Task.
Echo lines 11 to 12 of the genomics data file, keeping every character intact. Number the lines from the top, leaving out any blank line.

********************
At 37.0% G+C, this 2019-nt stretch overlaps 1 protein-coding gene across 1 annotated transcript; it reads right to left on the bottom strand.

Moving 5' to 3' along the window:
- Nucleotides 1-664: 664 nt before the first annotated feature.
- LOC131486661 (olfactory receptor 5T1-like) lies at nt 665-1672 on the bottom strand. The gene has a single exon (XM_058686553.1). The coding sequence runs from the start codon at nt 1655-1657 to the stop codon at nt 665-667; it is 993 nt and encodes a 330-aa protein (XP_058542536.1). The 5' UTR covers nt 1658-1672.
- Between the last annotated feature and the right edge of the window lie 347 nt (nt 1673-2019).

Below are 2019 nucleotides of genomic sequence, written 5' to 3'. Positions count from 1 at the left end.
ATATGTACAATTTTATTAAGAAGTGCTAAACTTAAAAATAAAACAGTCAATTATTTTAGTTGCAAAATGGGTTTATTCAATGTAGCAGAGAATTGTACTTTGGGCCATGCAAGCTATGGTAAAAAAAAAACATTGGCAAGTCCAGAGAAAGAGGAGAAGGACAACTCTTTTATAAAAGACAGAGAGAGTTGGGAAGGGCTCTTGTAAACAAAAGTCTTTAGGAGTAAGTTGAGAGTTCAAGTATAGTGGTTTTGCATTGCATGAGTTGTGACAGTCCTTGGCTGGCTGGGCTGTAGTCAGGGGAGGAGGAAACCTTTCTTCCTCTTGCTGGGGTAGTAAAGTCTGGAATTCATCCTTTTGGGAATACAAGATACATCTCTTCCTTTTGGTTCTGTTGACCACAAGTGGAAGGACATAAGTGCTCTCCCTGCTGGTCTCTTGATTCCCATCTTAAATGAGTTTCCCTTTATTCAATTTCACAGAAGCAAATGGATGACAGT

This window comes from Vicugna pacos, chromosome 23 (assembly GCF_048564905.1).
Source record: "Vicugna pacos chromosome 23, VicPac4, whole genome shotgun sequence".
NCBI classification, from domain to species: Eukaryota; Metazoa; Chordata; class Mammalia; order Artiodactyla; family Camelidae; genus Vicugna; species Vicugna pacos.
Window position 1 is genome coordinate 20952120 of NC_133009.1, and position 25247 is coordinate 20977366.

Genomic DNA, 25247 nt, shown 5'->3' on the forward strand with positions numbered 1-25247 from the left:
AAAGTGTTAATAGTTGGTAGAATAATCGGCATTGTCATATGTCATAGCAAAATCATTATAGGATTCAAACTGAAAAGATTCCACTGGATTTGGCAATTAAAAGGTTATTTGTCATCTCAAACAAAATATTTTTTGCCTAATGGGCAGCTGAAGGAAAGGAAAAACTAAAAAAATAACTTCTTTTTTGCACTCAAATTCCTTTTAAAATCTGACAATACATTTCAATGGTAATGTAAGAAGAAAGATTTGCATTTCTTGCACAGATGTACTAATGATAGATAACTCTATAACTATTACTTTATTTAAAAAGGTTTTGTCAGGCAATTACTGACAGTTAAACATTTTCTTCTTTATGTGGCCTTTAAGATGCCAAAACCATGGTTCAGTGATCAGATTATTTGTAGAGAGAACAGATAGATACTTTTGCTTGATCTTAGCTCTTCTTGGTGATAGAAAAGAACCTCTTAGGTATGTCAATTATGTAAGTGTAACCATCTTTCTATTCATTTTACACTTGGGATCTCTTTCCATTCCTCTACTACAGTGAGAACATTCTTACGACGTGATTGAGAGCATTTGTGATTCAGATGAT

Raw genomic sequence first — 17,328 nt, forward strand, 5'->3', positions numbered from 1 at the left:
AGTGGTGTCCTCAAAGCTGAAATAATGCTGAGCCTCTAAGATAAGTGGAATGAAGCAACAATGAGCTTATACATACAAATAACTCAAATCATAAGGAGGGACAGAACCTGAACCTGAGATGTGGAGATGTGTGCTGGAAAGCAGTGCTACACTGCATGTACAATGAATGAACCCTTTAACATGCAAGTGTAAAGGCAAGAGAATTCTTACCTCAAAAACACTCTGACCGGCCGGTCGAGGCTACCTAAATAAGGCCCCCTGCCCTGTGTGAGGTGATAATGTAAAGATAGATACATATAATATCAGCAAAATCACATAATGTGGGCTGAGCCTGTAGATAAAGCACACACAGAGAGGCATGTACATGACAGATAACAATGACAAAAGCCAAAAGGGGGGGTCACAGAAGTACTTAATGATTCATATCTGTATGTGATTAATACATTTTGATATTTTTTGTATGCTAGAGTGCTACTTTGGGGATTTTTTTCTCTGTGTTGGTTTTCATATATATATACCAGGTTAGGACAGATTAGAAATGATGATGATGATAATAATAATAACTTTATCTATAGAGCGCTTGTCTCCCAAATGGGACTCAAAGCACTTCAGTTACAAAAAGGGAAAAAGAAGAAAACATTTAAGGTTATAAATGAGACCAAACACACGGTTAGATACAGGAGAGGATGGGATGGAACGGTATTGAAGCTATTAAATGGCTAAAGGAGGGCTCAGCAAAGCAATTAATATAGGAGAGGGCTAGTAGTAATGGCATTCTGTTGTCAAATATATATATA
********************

Window position 1 is genome coordinate 20952120 of NC_133009.1, and position 25247 is coordinate 20977366.

Genomic DNA, 25247 nt, shown 5'->3' on the forward strand with positions numbered 1-25247 from the left: